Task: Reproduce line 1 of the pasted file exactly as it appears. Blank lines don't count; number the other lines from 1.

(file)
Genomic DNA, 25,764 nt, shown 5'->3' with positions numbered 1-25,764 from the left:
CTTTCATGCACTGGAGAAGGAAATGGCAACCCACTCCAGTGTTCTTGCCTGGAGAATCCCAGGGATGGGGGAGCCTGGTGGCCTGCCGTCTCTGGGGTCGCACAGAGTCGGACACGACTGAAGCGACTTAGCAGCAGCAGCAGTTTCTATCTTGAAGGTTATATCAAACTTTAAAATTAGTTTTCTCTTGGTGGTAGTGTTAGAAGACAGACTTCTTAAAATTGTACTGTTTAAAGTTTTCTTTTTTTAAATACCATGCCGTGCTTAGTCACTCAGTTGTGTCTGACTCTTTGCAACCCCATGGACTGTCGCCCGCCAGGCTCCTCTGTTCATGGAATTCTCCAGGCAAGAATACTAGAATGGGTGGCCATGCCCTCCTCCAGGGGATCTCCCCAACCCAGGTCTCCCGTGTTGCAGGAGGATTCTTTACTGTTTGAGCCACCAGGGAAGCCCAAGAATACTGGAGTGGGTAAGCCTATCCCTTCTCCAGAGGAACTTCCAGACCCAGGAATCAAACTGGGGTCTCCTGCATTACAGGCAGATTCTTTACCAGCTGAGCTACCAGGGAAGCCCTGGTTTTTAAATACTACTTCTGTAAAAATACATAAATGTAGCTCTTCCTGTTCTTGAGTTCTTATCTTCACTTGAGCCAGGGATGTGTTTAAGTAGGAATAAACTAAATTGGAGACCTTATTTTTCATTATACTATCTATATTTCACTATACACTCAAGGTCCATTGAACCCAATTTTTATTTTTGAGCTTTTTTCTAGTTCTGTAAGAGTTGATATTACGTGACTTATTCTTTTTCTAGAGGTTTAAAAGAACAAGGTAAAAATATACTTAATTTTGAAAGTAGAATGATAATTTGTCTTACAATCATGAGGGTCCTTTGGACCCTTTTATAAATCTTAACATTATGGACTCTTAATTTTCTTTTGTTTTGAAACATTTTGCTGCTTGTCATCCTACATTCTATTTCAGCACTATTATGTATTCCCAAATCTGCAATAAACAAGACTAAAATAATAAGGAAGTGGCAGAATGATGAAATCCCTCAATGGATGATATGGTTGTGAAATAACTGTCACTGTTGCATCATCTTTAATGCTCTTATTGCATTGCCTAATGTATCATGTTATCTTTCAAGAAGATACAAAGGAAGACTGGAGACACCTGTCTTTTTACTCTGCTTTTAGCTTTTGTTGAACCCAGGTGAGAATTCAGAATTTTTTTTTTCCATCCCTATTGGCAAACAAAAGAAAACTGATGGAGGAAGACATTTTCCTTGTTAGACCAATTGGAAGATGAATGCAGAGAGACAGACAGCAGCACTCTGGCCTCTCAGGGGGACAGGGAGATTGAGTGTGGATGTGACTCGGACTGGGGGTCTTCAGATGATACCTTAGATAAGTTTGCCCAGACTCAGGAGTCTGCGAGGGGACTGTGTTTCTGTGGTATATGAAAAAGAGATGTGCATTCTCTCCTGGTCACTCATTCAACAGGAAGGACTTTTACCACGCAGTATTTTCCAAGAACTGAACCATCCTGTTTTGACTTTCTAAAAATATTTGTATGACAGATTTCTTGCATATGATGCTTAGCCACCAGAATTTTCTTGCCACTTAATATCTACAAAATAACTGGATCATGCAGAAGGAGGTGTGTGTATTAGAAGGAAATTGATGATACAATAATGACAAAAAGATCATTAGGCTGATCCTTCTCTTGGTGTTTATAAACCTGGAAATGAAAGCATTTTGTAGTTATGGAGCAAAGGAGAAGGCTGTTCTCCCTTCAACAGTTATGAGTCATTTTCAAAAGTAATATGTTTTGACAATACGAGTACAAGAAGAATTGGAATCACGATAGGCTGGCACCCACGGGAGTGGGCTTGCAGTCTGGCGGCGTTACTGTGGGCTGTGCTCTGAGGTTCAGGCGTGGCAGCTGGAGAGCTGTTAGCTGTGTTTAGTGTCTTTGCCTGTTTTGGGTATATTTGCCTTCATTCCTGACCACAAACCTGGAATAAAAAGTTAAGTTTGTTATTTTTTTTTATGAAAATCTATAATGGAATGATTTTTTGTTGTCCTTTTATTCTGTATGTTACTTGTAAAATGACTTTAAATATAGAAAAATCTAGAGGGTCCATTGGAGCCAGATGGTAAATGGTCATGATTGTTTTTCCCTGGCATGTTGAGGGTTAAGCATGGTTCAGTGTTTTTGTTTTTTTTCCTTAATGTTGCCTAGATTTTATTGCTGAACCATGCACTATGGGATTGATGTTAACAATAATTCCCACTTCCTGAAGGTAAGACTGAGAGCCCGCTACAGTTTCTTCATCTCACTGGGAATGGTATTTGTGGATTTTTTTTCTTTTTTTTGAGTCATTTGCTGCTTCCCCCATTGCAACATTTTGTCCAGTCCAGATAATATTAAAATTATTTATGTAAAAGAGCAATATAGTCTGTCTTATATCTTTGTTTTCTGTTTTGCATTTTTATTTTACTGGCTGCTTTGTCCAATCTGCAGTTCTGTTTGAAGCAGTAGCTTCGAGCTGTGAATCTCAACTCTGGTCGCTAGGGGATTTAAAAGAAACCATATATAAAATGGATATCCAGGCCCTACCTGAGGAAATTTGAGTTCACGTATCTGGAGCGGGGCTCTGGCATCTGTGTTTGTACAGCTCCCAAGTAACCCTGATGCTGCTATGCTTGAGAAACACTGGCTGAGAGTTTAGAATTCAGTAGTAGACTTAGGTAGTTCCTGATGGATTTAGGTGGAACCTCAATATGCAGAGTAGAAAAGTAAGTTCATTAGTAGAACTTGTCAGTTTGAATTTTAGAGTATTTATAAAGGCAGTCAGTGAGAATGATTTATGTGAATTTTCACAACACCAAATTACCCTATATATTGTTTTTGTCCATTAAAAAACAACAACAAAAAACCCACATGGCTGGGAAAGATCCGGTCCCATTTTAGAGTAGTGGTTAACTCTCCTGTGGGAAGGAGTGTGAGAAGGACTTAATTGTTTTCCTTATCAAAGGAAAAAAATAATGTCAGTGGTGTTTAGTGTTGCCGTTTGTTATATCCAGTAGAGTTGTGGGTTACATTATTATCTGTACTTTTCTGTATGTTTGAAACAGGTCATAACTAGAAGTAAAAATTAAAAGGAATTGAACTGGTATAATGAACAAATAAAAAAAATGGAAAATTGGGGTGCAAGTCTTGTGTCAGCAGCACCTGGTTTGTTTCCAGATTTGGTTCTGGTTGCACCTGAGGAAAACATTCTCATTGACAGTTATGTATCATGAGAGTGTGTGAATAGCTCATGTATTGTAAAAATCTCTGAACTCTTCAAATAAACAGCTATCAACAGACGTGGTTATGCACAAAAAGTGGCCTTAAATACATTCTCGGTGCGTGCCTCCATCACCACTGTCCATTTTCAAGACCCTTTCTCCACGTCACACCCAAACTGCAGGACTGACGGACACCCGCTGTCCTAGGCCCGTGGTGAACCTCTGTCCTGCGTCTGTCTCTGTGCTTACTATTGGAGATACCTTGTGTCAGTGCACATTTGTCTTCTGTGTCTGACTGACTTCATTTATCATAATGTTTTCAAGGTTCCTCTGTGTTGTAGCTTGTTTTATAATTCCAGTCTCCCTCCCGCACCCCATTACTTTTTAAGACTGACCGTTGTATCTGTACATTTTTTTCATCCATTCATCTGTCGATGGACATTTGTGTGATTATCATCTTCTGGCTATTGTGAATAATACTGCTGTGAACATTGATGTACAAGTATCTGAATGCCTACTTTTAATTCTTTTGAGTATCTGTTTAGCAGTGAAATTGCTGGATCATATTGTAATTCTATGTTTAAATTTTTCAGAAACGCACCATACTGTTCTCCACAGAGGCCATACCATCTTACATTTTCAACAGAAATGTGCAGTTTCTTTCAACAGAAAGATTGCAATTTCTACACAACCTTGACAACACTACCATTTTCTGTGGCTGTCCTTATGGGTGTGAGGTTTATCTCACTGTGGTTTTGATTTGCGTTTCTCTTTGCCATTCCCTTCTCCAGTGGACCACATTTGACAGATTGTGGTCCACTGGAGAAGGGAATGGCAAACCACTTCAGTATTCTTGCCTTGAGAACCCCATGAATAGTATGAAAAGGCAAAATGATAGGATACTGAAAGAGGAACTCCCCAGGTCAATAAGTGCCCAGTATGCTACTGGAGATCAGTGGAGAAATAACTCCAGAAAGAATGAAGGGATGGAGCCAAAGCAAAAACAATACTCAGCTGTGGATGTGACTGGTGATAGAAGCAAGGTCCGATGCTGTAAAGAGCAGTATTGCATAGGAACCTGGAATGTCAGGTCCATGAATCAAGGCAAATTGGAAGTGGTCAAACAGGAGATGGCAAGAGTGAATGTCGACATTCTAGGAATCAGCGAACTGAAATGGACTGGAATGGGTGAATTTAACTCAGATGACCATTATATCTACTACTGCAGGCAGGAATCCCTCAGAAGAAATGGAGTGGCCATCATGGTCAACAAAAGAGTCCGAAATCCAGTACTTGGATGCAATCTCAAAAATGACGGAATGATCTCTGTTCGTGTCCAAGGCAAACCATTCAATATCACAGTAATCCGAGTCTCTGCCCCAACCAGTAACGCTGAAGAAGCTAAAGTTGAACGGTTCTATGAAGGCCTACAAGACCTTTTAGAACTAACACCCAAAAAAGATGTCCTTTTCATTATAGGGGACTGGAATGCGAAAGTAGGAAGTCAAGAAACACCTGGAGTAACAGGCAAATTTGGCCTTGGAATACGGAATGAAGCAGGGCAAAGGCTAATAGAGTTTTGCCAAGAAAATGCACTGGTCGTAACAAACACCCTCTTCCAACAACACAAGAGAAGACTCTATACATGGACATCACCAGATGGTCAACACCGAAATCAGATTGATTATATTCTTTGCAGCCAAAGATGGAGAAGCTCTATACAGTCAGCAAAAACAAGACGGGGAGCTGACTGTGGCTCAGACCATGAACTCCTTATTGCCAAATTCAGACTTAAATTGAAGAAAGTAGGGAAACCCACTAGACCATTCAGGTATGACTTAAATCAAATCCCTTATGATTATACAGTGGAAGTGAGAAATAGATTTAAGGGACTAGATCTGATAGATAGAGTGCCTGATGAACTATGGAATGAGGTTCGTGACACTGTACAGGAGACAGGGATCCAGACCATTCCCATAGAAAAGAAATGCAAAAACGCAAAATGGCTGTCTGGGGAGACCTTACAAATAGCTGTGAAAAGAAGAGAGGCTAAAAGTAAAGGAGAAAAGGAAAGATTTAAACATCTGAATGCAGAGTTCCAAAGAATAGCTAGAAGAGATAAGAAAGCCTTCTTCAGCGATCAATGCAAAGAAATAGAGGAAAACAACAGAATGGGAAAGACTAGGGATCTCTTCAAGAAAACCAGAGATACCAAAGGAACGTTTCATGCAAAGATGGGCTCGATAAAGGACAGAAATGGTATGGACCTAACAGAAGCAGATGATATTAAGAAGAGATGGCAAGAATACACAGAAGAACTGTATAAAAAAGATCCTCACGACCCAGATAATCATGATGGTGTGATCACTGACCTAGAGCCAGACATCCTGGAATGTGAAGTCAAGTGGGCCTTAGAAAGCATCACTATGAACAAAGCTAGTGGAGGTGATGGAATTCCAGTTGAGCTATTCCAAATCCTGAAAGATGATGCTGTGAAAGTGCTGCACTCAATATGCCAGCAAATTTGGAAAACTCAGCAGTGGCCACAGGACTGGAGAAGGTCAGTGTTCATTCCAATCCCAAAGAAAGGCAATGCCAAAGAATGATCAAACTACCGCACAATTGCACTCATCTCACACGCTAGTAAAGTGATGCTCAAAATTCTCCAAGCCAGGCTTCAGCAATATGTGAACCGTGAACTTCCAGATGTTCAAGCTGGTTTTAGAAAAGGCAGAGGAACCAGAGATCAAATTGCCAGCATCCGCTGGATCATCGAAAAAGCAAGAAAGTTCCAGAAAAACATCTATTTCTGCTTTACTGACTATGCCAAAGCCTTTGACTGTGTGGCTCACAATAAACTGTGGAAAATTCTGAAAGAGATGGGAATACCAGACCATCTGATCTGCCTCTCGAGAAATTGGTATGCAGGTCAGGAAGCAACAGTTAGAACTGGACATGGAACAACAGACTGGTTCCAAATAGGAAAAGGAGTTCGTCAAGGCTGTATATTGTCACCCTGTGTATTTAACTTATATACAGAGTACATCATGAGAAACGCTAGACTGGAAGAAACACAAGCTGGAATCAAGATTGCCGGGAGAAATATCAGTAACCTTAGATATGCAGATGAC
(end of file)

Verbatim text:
Genomic DNA, 25,764 nt, shown 5'->3' with positions numbered 1-25,764 from the left: